Last Thursday night, two gentlemen in Taunton learned that sometimes it is better to quietly accept a motor vehicle citation than to protest, flee and fight, thereby adding a few felony charges to the experience.
Enterprise News reports that just before 5 p.m. two state troopers spotted an early-model Infiniti G20 with a defective brake light and a sticker indicating that it had failed an inspection on Route 44. They activated their flashing lights and the driver, Brian Lacombe, 20, pulled into the parking lot of KFC restaurant on Route 44 and stopped. However, as the officers left their cruisers to approach on foot, Lacombe apparently had a change of heart and allegedly sped away heading east on Route 44.
And so the chase began.
During the chase, police said, they observed a plastic baggie – later retrieved and determined to contain a Class B drug – being tossed out of a window of the Infiniti into the road near Friendly’s Restaurant in Raynham.
The police chase continued and Lacombe, who reportedly drove through a red light at a busy intersection, made a hard U-turn across the highway island. He then pulled into the Chili’s parking lot, made another U-turn and headed west on Route 44 back into Taunton, racing through red lights in the process, police said. The chase almost ended at the intersection of Oak and Wales streets when Lacombe allegedly crashed into a 1999 Honda Civic driven by a pizza delivery driver, who police said was not injured. Not to be discouraged, Lacombe then made another U-turn. However, a block later, the damaged Infiniti pulled into the driveway of 79 Wales St. Police said Lacombe and his passenger, Julius Nettles, 23, jumped out and began to run away.
Nettles was reportedly quickly apprehended without incident, but Lacombe, ever the optimist, ran through several yards and jumped some fences in an attempt to evade capture. This part of the chase did not last as long, however, and he was apprehended at Oak Street and Hern Avenue, but not before engaging in “a brief but violent struggle” with officers, according to state police spokesman Trooper Thomas Murphy.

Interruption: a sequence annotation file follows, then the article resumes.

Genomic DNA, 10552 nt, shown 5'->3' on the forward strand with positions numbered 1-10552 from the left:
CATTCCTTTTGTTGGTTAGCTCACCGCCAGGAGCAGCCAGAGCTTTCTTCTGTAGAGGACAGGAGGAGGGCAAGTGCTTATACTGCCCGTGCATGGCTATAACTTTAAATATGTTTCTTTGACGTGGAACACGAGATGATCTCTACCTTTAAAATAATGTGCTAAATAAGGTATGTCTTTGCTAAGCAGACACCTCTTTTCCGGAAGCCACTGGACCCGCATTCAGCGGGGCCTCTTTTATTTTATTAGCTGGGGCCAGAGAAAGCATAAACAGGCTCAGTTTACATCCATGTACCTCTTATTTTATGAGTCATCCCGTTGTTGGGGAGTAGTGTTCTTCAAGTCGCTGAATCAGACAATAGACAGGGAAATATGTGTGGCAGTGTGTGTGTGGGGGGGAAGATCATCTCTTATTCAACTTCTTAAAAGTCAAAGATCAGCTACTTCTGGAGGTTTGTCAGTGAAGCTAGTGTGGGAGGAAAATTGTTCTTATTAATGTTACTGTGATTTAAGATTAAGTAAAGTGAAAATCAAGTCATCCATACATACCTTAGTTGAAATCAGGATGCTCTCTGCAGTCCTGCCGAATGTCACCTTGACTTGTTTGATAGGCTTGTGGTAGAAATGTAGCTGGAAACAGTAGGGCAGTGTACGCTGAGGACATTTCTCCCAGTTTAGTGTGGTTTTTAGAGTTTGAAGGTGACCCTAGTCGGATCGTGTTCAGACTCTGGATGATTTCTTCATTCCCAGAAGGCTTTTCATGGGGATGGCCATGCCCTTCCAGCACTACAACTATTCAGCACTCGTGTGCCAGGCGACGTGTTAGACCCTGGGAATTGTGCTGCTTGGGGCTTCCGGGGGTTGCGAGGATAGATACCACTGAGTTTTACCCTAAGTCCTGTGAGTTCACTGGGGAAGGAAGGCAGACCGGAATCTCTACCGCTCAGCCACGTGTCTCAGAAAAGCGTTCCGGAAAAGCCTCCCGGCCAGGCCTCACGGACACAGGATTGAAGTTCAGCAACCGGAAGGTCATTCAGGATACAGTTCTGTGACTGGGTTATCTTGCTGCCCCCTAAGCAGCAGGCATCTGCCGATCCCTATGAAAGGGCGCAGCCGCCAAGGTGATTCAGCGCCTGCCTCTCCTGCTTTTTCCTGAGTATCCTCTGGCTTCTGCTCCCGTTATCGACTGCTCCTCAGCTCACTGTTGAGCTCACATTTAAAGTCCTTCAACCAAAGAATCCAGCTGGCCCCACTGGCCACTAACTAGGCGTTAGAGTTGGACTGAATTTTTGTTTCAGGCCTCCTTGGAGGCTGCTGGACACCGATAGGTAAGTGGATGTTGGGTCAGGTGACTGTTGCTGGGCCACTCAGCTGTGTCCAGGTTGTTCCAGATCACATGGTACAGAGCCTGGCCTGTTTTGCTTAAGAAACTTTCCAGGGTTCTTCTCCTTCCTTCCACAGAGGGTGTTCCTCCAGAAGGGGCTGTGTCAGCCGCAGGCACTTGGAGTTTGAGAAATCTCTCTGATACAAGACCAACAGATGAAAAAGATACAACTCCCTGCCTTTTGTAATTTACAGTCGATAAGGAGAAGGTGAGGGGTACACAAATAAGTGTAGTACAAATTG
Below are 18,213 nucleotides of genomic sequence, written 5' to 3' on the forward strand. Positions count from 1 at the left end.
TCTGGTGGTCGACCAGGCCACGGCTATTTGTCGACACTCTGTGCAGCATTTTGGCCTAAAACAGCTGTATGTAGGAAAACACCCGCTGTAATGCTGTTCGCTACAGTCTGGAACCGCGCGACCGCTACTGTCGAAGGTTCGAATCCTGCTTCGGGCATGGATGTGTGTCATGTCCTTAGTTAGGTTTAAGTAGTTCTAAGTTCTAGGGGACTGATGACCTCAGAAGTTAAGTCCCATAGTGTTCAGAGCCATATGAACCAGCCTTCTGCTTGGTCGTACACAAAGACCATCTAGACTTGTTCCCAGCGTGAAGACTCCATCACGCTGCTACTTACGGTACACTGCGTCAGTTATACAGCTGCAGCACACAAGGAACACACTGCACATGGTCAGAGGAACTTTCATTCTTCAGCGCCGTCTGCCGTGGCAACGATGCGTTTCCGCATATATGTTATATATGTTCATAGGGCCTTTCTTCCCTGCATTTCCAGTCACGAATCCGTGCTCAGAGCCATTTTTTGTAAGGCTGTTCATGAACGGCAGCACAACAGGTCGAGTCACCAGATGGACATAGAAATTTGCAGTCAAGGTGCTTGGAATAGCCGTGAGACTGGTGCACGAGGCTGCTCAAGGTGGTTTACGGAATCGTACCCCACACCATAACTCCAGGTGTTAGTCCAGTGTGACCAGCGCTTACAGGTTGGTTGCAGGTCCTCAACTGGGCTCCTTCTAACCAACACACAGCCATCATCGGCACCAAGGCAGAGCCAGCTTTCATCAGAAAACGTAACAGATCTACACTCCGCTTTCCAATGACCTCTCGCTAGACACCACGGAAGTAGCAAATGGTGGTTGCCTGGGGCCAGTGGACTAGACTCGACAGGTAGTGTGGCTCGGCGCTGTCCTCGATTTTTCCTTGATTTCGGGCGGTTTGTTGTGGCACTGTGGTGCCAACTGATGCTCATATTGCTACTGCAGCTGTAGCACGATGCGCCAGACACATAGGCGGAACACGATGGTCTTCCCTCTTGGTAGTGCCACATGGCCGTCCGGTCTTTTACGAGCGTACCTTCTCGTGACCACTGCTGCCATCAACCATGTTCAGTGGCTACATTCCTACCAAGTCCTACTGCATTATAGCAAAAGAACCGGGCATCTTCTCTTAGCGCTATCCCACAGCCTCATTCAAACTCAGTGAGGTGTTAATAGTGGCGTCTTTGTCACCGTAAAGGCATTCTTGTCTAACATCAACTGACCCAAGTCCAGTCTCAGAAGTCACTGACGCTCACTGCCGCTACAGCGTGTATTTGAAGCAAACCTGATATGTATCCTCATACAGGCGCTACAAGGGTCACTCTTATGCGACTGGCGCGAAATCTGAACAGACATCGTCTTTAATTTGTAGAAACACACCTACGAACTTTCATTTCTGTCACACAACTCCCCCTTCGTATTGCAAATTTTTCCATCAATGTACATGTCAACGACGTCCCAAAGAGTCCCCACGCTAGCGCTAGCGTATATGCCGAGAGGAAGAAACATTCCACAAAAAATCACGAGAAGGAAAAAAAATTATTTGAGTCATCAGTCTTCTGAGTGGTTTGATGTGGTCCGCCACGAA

Lacombe was treated at the scene for minor injuries before being transported to state police barracks to be booked.
Lacombe was charged with possession with intent to distribute a Class B drug, possession of a Class D drug, failing to stop for police, reckless operation of a motor vehicle, driving with a suspended license, marked lanes violation, driving with a defective brake light, failing to obey both a stop sign and red light, speeding, failing to signal, leaving the scene of an accident with property damage resulting and resisting arrest.
His passenger, Nettles, faces charges of possession with intent to distribute a Class B drug and possession of a Class D drug.
Clearly, it is a bad idea to drive when one does not have a valid license. It is also a good idea to make sure the equipment on your motor vehicle is working. Having made these errors in judgment, however, it is usually best not to increase the severity of the situation one thousandfold as did Mr. Lacombe. Most likely, had he simply cooperated with the car stop, he would have received a summons for the defective equipment and driving with a suspended license. His passenger would then have been given the responsibility of driving the vehicle (assuming he had a valid license). One would imagine that this would have been bad enough and Lacombe would get an attorney and defend against the relatively minor charges.
It is seldom a good idea to lead the police in a chase. First of all, they tend to win. Second, property damage, physical injury and even death (potentially yours) can easily result. Further, a foot chase is generally even less successful than the car chase. Finally, any type of violent confrontation with the police, even if merely questioning their authority during a stop, is a contest usually won by law enforcement both at the scene….and later….in the courthouse. For example, notice who needed to get treated for injuries before being transported.
According to this report, Lacombe apparently did not want the police to discover the drugs he had in the car. However, had he simply accepted the citation for the defective equipment and suspended license, there would have been no basis for a car search, especially since his passenger would have been able to drive the car home. By the way, throwing the drugs out the window is not generally an effective means of sidestepping prosecution. There are a number of legal theories which can serve to link one with contraband which is not physically on one’s person.
The only manner of non-cooperation that is usually wise in a police confrontation is not making statements, other than identification information, and, most importantly, getting a lawyer as soon as possible!
The full article of this story can be found at